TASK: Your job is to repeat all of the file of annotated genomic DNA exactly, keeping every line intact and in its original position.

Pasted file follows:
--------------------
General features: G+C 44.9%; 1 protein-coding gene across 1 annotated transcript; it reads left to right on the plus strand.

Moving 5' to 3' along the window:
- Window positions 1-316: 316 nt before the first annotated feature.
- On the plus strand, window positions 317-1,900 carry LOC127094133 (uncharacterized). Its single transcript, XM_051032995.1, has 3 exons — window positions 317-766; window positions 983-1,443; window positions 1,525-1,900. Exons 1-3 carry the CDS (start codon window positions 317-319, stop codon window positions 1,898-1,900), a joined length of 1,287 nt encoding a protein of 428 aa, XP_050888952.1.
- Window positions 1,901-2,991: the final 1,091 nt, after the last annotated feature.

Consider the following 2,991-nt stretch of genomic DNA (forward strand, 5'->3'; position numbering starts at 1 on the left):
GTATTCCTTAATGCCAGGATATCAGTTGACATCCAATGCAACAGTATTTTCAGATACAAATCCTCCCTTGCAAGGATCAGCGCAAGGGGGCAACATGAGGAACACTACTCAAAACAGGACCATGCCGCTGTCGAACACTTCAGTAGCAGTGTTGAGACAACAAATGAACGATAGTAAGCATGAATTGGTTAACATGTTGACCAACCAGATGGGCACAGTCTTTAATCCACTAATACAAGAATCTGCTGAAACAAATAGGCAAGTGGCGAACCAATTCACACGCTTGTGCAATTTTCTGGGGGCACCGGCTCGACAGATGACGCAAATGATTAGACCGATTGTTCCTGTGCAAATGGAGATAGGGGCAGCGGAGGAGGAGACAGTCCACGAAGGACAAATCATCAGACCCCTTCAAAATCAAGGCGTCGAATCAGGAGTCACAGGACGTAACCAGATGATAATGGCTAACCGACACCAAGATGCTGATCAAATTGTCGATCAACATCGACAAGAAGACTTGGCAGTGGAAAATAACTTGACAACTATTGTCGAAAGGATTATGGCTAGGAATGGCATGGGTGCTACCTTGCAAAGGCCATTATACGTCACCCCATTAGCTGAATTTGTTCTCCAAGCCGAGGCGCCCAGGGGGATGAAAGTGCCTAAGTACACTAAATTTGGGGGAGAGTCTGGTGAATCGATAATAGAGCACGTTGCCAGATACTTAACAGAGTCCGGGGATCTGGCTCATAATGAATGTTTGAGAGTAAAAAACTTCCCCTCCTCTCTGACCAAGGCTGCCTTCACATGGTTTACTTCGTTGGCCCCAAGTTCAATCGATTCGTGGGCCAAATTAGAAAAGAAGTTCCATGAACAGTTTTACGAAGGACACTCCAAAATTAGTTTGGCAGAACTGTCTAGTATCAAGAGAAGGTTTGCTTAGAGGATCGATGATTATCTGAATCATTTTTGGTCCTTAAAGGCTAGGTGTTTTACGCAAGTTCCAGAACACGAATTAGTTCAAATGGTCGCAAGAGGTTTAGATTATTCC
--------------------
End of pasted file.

General features: G+C 44.9%; 1 protein-coding gene across 1 annotated transcript; it reads left to right on the plus strand.

Moving 5' to 3' along the window:
- Window positions 1-316: 316 nt before the first annotated feature.
- On the plus strand, window positions 317-1,900 carry LOC127094133 (uncharacterized). Its single transcript, XM_051032995.1, has 3 exons — window positions 317-766; window positions 983-1,443; window positions 1,525-1,900. Exons 1-3 carry the CDS (start codon window positions 317-319, stop codon window positions 1,898-1,900), a joined length of 1,287 nt encoding a protein of 428 aa, XP_050888952.1.
- Window positions 1,901-2,991: the final 1,091 nt, after the last annotated feature.

Consider the following 2,991-nt stretch of genomic DNA (forward strand, 5'->3'; position numbering starts at 1 on the left):
GTATTCCTTAATGCCAGGATATCAGTTGACATCCAATGCAACAGTATTTTCAGATACAAATCCTCCCTTGCAAGGATCAGCGCAAGGGGGCAACATGAGGAACACTACTCAAAACAGGACCATGCCGCTGTCGAACACTTCAGTAGCAGTGTTGAGACAACAAATGAACGATAGTAAGCATGAATTGGTTAACATGTTGACCAACCAGATGGGCACAGTCTTTAATCCACTAATACAAGAATCTGCTGAAACAAATAGGCAAGTGGCGAACCAATTCACACGCTTGTGCAATTTTCTGGGGGCACCGGCTCGACAGATGACGCAAATGATTAGACCGATTGTTCCTGTGCAAATGGAGATAGGGGCAGCGGAGGAGGAGACAGTCCACGAAGGACAAATCATCAGACCCCTTCAAAATCAAGGCGTCGAATCAGGAGTCACAGGACGTAACCAGATGATAATGGCTAACCGACACCAAGATGCTGATCAAATTGTCGATCAACATCGACAAGAAGACTTGGCAGTGGAAAATAACTTGACAACTATTGTCGAAAGGATTATGGCTAGGAATGGCATGGGTGCTACCTTGCAAAGGCCATTATACGTCACCCCATTAGCTGAATTTGTTCTCCAAGCCGAGGCGCCCAGGGGGATGAAAGTGCCTAAGTACACTAAATTTGGGGGAGAGTCTGGTGAATCGATAATAGAGCACGTTGCCAGATACTTAACAGAGTCCGGGGATCTGGCTCATAATGAATGTTTGAGAGTAAAAAACTTCCCCTCCTCTCTGACCAAGGCTGCCTTCACATGGTTTACTTCGTTGGCCCCAAGTTCAATCGATTCGTGGGCCAAATTAGAAAAGAAGTTCCATGAACAGTTTTACGAAGGACACTCCAAAATTAGTTTGGCAGAACTGTCTAGTATCAAGAGAAGGTTTGCTTAGAGGATCGATGATTATCTGAATCATTTTTGGTCCTTAAAGGCTAGGTGTTTTACGCAAGTTCCAGAACACGAATTAGTTCAAATGGTCGCAAGAGGTTTAGATTATTCC